One might find it interesting to compare my translation of Sōken's "Rules for Karate Practice" with the one found in the last paragraph of the 1967 Black Belt Magazine article entitled "The White Swan of Hohan Soken."  Because the author of that article (or at least his translator) buggered the meaning of the basic word "hakutsuru," I was surprised at how well he did with the "Rules."  While some of his translation is incorrect, he caught generally the meaning of most of the guidelines.  Nevertheless, he missed a number of nuances and, as a result, some key insights into what Sōken wrote (e.g, the seventh guideline's explanation that the importance of watching and listening become more apparent as one advances).


The verb "jÅ«jitsu suru" (meaning "to be filled, to enrich") in the third guideline presented some difficulty when finding an English equivalent.  Literally, the guideline exhorts students to "fill the ki power" ("kiryoku wo jÅ«jitsu shi") and pour in all of their strength during practice.  Because the literal meaning, and indeed the concept of life force "ki," are vulnerable to comically ethereal interpretation by English speakers, an alternative expression seemed preferable.  The Black Belt article's author opted for "mental concentration," but I feel that this improperly limits the full meaning of the word.  Instead, I borrowed from the well-known Tai Ch'i expression "rouse your ch'i" to make an effective substitute.  I believe the image of "rousing one's energy" appropriately (and more safely) conveys the notion of "filling the ki power."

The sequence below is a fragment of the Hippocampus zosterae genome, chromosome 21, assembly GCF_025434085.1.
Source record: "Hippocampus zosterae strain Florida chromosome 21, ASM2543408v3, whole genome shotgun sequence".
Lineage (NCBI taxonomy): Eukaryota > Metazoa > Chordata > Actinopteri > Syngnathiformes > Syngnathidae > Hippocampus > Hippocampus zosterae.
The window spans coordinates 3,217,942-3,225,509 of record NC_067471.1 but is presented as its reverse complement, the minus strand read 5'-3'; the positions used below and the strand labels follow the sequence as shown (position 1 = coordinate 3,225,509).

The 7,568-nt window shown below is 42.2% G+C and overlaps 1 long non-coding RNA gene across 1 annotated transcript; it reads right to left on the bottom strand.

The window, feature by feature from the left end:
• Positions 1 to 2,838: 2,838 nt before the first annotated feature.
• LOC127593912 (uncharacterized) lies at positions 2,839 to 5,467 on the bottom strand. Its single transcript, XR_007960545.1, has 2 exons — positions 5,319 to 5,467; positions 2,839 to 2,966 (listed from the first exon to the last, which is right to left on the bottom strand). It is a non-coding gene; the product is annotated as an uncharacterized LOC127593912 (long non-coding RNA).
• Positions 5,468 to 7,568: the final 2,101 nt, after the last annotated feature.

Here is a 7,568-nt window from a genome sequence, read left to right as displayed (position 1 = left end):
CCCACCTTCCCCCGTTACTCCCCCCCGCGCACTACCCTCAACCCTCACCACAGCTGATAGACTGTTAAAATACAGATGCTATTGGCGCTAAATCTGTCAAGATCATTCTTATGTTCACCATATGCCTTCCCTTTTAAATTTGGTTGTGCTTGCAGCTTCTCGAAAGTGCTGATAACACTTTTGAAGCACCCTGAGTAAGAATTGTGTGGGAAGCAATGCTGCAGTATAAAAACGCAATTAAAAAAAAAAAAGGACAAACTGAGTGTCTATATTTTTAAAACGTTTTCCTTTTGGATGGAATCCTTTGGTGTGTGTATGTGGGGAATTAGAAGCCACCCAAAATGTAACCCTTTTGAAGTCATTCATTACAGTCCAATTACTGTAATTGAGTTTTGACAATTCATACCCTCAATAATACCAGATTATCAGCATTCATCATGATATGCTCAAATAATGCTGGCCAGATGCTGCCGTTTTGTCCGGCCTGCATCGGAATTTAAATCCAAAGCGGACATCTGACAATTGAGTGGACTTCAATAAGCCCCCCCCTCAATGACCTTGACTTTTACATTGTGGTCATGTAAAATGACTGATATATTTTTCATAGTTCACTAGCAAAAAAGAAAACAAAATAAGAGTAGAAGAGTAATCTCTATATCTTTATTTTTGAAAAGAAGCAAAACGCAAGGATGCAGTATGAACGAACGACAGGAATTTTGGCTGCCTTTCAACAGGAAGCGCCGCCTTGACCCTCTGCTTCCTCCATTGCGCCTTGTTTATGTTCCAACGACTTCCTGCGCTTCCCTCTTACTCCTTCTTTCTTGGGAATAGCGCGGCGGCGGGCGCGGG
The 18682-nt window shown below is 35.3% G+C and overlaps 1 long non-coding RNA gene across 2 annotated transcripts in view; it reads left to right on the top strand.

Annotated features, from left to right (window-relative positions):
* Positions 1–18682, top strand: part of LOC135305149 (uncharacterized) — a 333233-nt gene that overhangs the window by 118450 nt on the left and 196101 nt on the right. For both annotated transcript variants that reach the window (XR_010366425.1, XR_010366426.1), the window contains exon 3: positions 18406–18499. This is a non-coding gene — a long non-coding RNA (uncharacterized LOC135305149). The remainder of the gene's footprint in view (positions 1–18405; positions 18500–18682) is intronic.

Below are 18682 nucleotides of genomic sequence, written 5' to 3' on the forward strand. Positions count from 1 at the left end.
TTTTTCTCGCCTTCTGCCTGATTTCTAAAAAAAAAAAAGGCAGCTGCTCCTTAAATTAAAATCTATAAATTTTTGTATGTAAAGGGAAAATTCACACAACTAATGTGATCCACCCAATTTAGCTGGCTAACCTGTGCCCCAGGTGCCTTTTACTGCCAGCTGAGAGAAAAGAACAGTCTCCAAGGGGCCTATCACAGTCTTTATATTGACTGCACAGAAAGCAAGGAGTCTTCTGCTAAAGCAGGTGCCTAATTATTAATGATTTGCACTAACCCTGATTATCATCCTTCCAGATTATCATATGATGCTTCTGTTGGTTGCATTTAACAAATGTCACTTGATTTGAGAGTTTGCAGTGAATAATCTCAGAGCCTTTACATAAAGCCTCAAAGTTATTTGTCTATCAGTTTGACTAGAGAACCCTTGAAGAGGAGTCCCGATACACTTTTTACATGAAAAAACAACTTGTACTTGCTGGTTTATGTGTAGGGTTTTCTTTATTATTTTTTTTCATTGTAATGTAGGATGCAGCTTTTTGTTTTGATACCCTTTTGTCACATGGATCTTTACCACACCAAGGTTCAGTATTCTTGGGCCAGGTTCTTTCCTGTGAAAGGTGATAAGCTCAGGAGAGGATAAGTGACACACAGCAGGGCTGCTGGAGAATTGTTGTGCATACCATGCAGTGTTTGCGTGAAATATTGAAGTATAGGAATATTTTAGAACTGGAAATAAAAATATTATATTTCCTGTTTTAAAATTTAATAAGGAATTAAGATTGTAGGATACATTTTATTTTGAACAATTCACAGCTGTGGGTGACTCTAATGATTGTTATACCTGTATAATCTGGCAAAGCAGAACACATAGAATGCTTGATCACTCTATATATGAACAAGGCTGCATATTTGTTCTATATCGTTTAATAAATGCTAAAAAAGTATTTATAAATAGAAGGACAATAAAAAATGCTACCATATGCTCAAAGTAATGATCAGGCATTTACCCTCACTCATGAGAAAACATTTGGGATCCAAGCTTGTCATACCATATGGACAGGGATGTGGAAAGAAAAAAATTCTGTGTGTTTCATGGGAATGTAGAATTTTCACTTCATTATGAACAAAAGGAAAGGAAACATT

Finally, the "White Swan" article's concluding quote about diligent students' 'one day in the future [entering] the Temple (of Shaolin)' has taken on a life of its own among many American Matsumura Seitō practitioners.  While the quote gave a nicely mystical conclusion to the Black Belt article, I believe the allusion to the Shaolin Temple is inappropriate.  The concluding phrase uses the expression "dō ni iru," which literally does mean "enter the temple" (an unspecified one, at least).  Colloquially, however, the phrase means "becoming expert," "mastering," or "becoming at home" with something (c.f., KenkyÅ«sha's or any other large Japanese-English dictionary).  While not a phrase heard daily, it is used commonly by people who do not practice martial arts and who have never heard of Shaolin.  It is possible, though I doubt it, that Sōken Sensei intended the double meaning suggested by Black Belt.  Without seeing any evidence of that intent, however, I decided to avoid that translator's embellishment and opted for the phrase "become a master."  Admittedly, that phrase also has a special meaning in English, but I believe that even that special meaning is true to the tone of Sōken's text.  In light of this meaning, I think it is also safe to conclude that the Black Belt article is incorrect to suggest that Sōken's "entering the temple" is a goal that he had not attained.


Finally, I invite other linguists to refine my translation and have included a Rōmaji reading of the "Rules" for that purpose.


Rich Boyden

November 23, 1999